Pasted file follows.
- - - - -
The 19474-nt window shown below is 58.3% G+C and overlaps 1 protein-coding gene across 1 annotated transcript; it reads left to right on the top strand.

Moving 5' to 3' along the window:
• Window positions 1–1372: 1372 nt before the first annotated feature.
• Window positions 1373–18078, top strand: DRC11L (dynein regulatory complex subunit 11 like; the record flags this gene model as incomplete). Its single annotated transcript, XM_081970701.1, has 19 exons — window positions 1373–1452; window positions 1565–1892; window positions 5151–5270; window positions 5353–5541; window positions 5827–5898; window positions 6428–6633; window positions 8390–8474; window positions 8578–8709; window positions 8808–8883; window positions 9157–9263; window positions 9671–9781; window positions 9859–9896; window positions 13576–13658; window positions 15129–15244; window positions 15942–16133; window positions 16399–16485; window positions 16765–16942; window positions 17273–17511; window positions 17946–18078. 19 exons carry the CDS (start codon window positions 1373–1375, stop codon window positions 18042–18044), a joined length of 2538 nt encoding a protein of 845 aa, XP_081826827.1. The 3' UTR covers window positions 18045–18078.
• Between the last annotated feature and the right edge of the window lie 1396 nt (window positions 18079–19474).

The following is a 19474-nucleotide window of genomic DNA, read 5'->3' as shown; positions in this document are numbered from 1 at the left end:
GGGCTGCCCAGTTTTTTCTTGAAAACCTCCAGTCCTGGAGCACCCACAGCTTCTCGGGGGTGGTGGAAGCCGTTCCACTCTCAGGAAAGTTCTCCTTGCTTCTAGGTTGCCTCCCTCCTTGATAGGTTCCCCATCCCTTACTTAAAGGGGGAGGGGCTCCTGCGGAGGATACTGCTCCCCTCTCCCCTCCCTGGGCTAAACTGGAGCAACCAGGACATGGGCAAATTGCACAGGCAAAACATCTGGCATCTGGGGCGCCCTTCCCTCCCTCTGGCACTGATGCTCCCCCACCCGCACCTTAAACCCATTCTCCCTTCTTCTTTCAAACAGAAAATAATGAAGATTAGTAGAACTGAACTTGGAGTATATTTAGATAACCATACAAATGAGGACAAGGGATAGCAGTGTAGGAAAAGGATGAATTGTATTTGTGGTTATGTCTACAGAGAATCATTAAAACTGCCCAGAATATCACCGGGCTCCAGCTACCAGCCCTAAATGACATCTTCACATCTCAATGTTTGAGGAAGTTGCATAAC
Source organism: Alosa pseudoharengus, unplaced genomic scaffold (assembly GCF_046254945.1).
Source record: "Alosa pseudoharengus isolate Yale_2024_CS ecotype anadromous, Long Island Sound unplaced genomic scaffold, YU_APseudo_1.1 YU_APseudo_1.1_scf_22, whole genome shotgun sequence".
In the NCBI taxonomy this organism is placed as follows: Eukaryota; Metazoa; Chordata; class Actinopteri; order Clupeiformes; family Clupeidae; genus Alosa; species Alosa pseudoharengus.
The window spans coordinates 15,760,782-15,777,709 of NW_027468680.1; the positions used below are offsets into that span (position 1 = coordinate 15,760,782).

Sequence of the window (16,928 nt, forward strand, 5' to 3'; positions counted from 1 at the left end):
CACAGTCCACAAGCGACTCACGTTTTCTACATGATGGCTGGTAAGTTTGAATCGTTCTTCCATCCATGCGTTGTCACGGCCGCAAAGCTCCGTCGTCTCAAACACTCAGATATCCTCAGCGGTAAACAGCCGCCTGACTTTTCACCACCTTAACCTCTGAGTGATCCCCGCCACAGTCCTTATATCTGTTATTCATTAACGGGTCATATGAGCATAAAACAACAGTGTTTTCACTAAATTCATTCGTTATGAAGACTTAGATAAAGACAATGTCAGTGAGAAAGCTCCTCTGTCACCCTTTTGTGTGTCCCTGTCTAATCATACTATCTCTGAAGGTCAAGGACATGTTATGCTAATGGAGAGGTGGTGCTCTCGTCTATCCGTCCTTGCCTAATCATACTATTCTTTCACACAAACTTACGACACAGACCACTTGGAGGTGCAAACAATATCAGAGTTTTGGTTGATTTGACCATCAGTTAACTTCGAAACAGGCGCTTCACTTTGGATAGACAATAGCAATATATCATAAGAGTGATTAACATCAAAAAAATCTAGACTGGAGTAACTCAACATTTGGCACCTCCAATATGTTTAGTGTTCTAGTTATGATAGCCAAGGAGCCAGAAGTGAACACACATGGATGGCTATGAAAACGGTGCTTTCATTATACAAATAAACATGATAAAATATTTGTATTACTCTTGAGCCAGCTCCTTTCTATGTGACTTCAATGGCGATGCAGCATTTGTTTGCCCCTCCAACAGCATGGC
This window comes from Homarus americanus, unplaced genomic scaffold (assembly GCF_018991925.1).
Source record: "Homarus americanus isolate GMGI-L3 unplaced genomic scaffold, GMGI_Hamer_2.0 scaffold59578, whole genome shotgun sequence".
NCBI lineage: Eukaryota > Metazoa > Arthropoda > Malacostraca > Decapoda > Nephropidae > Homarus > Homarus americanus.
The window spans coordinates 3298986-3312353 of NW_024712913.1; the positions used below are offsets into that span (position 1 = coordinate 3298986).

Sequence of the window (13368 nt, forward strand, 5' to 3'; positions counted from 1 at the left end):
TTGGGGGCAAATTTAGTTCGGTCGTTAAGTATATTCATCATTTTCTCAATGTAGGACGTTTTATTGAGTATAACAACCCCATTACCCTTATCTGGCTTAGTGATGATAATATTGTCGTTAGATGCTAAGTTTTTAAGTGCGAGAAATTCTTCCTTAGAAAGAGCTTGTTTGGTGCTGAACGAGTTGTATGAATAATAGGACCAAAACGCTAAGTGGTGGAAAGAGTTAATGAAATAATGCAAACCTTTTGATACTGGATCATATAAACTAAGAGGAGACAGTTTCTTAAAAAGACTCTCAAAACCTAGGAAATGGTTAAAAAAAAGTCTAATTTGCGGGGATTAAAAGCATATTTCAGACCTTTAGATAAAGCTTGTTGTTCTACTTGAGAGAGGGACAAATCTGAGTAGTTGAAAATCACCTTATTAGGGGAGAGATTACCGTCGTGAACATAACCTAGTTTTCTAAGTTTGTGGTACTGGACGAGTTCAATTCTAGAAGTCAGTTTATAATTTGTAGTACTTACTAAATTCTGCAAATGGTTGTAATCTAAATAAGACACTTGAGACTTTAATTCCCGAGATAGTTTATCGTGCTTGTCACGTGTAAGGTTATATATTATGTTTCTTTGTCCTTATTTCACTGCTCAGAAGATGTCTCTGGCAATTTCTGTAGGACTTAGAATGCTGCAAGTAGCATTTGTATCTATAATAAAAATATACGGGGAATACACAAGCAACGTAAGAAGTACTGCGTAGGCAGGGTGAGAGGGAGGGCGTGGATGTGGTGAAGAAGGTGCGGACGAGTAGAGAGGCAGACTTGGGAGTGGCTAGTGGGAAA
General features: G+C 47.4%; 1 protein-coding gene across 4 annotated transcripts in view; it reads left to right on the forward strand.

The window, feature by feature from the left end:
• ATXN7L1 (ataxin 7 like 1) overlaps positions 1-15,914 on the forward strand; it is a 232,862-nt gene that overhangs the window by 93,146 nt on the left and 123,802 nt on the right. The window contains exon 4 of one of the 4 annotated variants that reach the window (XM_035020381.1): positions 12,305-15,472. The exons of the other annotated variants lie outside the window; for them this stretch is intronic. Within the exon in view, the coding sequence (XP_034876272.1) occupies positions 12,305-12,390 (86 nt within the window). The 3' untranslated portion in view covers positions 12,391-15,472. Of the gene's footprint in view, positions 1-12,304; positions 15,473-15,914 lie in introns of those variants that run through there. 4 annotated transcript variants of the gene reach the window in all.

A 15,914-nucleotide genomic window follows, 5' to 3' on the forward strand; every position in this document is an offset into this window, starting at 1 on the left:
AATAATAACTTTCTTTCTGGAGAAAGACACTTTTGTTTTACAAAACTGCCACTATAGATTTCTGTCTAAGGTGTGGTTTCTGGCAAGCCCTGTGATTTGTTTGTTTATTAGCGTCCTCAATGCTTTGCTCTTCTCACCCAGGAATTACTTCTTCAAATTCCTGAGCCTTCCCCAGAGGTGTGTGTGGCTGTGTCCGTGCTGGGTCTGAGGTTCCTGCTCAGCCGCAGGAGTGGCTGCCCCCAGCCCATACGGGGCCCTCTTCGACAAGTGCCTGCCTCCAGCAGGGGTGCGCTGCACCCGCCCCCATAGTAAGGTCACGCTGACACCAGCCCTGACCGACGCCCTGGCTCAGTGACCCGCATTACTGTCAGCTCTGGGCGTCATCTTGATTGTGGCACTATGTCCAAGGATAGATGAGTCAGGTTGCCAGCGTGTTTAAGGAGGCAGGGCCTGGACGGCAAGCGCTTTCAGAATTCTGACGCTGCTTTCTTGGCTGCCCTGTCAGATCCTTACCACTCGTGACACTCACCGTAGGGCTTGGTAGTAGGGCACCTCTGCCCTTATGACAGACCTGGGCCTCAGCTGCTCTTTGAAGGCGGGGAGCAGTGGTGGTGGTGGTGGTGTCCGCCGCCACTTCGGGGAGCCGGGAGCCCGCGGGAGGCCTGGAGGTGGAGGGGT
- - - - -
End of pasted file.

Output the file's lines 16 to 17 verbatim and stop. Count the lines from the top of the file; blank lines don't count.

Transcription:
NCBI lineage: Eukaryota > Metazoa > Arthropoda > Malacostraca > Decapoda > Nephropidae > Homarus > Homarus americanus.
The window spans coordinates 3298986-3312353 of NW_024712913.1; the positions used below are offsets into that span (position 1 = coordinate 3298986).